Rick Perry says he "stepped in it" during Wednesday night's Republican debate, but insisted Thursday that it won't force him out of the presidential race.
"Oh, shoot, no," Perry told The Associated Press Thursday morning, a day after he stood on stage unable to remember the third federal department he would cut. He was asked if his campaign, struggling to regain traction, could survive. "This ain't a day for quitting nothing."
Perry says others have made similar mistakes and that the screw up will humanize him. "The president of the United States said there were 57 states one time. Everybody makes mistakes," he said.
With a blitz of early morning interviews and TV appearances, the Texas governor was looking to stem any fallout Thursday from a major misstep he made the night before during a GOP presidential debate.
In Wednesday debate, Perry said he would eliminate three federal agencies but struggled to name them.
"Commerce, Education and the -- what's the third one there? Let's see," the Texas governor said.
Perry's rivals tried to bail him out, suggesting the Environmental Protection Agency.
"EPA, there you go," Perry said, seemingly taking their word for it.
But that wasn't it. And when pressed, the candidate drew another blank.
"Seriously?" moderator John Harwood, one of the CNBC debate hosts, asked. "You can't name the third one?"
"The third agency of government I would do away with -- the Education, the Commerce. And let's see. I can't. The third one, I can't," Perry said. "Oops."
Later in the debate, Perry revisited the question and said he meant to call for the elimination of the Energy Department.
On Thursday, Perry said he just couldn't think of it.
"There were so many federal agencies that come to mind, that I want to get rid of, that the Energy Department would not come out," he said in an interview taped for ABC's Good Morning America.
The immediate fallout has been brutal -- at least on Twitter.
"Perry response will be on highlight reels for years to come," business legend Jack Welch tweeted.
"Off screen, Dr. (Ron) Paul is sadly administering the last rites to Rick Perry," Republican strategist Mike Murphy added. "Dr. Paul filling out paperwork as they haul Perry away. He's ruling it a suicide."
"Rick Perry just lost the debate. And the entire election. You only had to name three," Tim Albrecht, the top spokesman for Iowa Gov. Terry Branstad, who is unaligned in the GOP race, tweeted from his personal account.
After the debate, Perry appeared to be in damage control mode.
He's already blasted an email out to his supporters asking them, "what part of the Federal Government would you like to forget about the most?" His website now asks supporters to vote for one.
In dramatic fashion, he bee-lined it to the "spin room" where a crush of reporters were gathered to interview campaign surrogates -- and he immediately indicated that he knew he had made a really bad mistake. The first words out of his mouth as reporters crowded around: "I'm glad I had my boots on because I really stepped in it tonight."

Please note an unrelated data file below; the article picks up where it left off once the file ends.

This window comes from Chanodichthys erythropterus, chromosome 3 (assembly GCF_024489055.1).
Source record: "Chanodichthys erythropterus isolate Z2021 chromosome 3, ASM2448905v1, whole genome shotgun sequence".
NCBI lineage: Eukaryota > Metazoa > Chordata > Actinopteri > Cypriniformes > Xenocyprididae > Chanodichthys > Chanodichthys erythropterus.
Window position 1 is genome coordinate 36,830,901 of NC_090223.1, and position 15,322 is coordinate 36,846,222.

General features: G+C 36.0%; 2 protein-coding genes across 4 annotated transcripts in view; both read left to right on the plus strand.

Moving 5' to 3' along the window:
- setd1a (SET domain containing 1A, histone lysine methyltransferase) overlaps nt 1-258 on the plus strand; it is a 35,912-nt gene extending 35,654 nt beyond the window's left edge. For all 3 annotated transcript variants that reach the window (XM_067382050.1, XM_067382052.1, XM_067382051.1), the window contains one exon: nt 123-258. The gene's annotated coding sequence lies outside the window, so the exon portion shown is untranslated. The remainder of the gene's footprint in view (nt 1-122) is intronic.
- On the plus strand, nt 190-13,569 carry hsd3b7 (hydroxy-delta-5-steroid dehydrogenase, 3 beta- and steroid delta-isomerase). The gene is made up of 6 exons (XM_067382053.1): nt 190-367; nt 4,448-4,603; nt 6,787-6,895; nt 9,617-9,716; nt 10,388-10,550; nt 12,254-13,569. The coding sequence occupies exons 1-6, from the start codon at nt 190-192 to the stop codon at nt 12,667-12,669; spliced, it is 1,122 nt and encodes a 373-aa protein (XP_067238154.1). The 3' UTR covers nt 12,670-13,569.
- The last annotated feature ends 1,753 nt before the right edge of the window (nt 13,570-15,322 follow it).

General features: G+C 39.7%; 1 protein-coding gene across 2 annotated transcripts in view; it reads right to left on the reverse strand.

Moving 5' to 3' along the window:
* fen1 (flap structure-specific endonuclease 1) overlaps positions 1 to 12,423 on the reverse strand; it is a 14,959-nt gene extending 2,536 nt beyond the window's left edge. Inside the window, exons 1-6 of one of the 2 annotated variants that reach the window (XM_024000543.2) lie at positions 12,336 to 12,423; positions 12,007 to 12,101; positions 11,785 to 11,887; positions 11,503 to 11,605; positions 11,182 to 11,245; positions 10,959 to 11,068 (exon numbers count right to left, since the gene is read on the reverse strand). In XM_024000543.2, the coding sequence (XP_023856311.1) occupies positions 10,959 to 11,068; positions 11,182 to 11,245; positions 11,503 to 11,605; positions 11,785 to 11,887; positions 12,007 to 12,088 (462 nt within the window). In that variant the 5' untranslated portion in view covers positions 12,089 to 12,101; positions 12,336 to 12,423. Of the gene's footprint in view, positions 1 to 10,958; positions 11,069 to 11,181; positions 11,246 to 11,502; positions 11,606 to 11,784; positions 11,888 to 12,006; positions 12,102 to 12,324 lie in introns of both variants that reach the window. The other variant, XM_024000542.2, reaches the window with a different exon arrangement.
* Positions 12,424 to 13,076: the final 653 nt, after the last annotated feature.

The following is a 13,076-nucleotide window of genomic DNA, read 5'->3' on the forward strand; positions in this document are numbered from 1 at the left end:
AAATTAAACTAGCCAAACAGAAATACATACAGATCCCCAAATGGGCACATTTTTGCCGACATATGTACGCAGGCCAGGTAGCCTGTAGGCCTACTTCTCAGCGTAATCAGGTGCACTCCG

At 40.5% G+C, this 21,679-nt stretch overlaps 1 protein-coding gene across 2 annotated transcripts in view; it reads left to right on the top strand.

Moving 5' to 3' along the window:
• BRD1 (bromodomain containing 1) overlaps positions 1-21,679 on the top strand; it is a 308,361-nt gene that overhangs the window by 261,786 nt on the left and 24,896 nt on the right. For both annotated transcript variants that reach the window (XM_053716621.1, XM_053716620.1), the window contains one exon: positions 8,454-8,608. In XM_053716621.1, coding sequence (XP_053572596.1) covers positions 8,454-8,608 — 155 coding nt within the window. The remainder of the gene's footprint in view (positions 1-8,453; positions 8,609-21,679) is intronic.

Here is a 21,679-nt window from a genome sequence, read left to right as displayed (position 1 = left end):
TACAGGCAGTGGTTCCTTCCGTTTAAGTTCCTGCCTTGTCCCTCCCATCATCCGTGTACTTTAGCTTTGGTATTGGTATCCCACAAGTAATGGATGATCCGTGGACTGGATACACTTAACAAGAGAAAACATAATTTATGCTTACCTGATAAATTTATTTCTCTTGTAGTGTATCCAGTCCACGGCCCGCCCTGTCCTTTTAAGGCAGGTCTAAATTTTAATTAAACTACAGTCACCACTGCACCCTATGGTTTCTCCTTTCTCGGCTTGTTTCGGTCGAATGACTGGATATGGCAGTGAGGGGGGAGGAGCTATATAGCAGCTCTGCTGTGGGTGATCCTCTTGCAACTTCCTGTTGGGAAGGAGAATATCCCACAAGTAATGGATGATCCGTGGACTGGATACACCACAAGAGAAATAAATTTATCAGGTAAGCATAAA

Still, Perry almost seemed to minimize the impact, adding: "People understand that it is our conservative principles that matter."
"We all felt very bad for him," Michele Bachmann, the Minnesota congresswoman also running for the nomination, said after the debate, calling the moment uncomfortable.
The next few days will shed light on whether voters care about the misstep -- and punish him for it.
Over the past two weeks, Perry has sought to prove he's still a credible challenger to Mitt Romney by rolling out detailed policy proposals. But he's found himself dogged by suggestions that he had been drinking or taking drugs when he gave an animated speech in New Hampshire. It went viral online, prompting Perry to state that he was not, in fact, under the influence of a substance.
NBC's "Saturday Night Live" did a Perry parody last weekend that was widely viewed.
In recent days, the candidate started to take his message directly to the voters by running sunny biographical television ads in early primary states like Iowa and New Hampshire. It's an effort to reintroduce himself to Republican primary voters in a safer setting that circumvents the news media.
Wednesday's was the latest tough debate for the GOP candidate who has struggled in the national spotlight since entering the race in August, the last time he was at the top of polls. His standing has fallen throughout the fall, and he's fighting to gain ground less than two months before the leadoff Iowa caucuses.
He has committed to four more debates in a year when the GOP electorate is clearly tuned into them, but his advisers are considering skipping future ones.
Presidential debates have offered pivotal moments for decades, from Al Gore's audible sighs in 2000 to Michael Dukakis' tepid answer about the death penalty in 1988.